Mobileye NV said it would no longer provide its computer chips and algorithms to Tesla after a current contract ends due to disagreements about how the technology was deployed. Mobileye provides core technology for Tesla’s Autopilot system, which allows cars to drive themselves in limited conditions.
It isn’t clear when Mobileye’s current contract with Tesla ends; a next generation Mobileye system—called the EyeQ4—comes out in 2018 and is expected to improve its ability to detect certain objects.
The friction between Mobileye and Tesla reflects emerging tension between developers of cutting-edge auto technology and car makers over who owns or directs development of their technology.
Tesla Chief Executive Elon Musk said in an email the split wouldn’t affect its development of more-advanced versions of Autopilot system, which is installed in its Model S sedans and Model X sport-utility vehicles. “This was expected and will not have any material effect on our plans,” he wrote.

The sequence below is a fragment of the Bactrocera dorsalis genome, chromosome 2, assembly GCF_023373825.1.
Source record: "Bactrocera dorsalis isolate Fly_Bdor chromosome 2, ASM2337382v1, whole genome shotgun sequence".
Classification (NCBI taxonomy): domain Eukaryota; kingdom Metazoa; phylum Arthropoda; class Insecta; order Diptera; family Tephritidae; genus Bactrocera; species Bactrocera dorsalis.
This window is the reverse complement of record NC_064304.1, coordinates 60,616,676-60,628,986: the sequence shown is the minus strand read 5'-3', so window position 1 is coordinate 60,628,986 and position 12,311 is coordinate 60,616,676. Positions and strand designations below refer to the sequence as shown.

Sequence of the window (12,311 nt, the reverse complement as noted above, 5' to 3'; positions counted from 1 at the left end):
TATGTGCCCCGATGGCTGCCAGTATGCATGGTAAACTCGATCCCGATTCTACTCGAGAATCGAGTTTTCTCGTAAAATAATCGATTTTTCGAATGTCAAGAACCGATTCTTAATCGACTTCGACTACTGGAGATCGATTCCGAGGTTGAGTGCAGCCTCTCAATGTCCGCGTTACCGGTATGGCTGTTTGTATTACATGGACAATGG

“Mobileye’s ability to evolve its technology is unfortunately negatively affected by having to support hundreds of models from legacy auto companies, resulting in a very high engineering drag coefficient,” Mr. Musk said, using a term describing turbulence.
The Israeli company has agreements to supply camera-based driver-assistance systems to more than a dozen auto makers, but its relationship with Tesla helped bring it to the attention of auto analysts and Wall Street. General Motors Co., Nissan Motor Co., BMW AG and Hyundai Motor account for more than 60% of Mobileye’s sales.
The supplier recently announced a partnership with BMW and Intel Corp. to design a system for fully autonomous vehicles by 2021.
Mobileye has contracts to ship systems that allow for full autonomy to two auto makers by 2019, but hasn’t named the companies.